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Last Post by Banfa
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When you declare a variable, the compiler gets a "box" and labels it with the name of your variable.
The kind of box taken, depends on the type of your variable. The "box" will be bigger if the type is float, than in case of an int.
Let us say you have as declaration: int myInt = 42;
So the compiler takes a "box" for an int and labels it with myInt. Now the problem is(because this "box" is taken out of free memory, that the box already has a value in it. So, initialisation is very important. Hope this little story helps a bit.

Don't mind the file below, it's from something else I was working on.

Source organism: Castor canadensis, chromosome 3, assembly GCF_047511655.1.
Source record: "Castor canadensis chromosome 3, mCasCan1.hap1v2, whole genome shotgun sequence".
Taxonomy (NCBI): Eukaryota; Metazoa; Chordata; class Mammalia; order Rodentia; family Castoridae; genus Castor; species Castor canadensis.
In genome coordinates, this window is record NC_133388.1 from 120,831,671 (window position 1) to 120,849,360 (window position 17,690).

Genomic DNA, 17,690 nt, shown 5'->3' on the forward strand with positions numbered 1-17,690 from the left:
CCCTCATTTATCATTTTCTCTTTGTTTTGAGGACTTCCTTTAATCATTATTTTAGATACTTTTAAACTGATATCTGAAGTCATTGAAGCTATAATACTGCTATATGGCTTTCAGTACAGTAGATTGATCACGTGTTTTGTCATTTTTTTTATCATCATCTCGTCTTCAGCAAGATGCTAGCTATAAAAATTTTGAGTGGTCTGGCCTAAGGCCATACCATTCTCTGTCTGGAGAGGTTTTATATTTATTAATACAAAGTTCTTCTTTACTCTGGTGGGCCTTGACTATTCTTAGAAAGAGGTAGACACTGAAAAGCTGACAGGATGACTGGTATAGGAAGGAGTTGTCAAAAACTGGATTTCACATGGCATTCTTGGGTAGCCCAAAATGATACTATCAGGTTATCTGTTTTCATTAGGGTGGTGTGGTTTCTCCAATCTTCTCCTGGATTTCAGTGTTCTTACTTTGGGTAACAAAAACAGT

0

Here is another example why initialization is important:

int *pSomeInt;
...
if (pSomeInt != NULL)
{
free(pSomeInt);
}

pSomeInt is not initialized to NULL, therefore it is highly likely the compiler will assign some junk address. Since the if-statement could fail, the program could crash.

Motto: Always initialize your pointers to NULL!

0

Actually the standard says that use of any automatic variable before it has been either initialised or assigned is undefined behaviour, which as we all know is bad.

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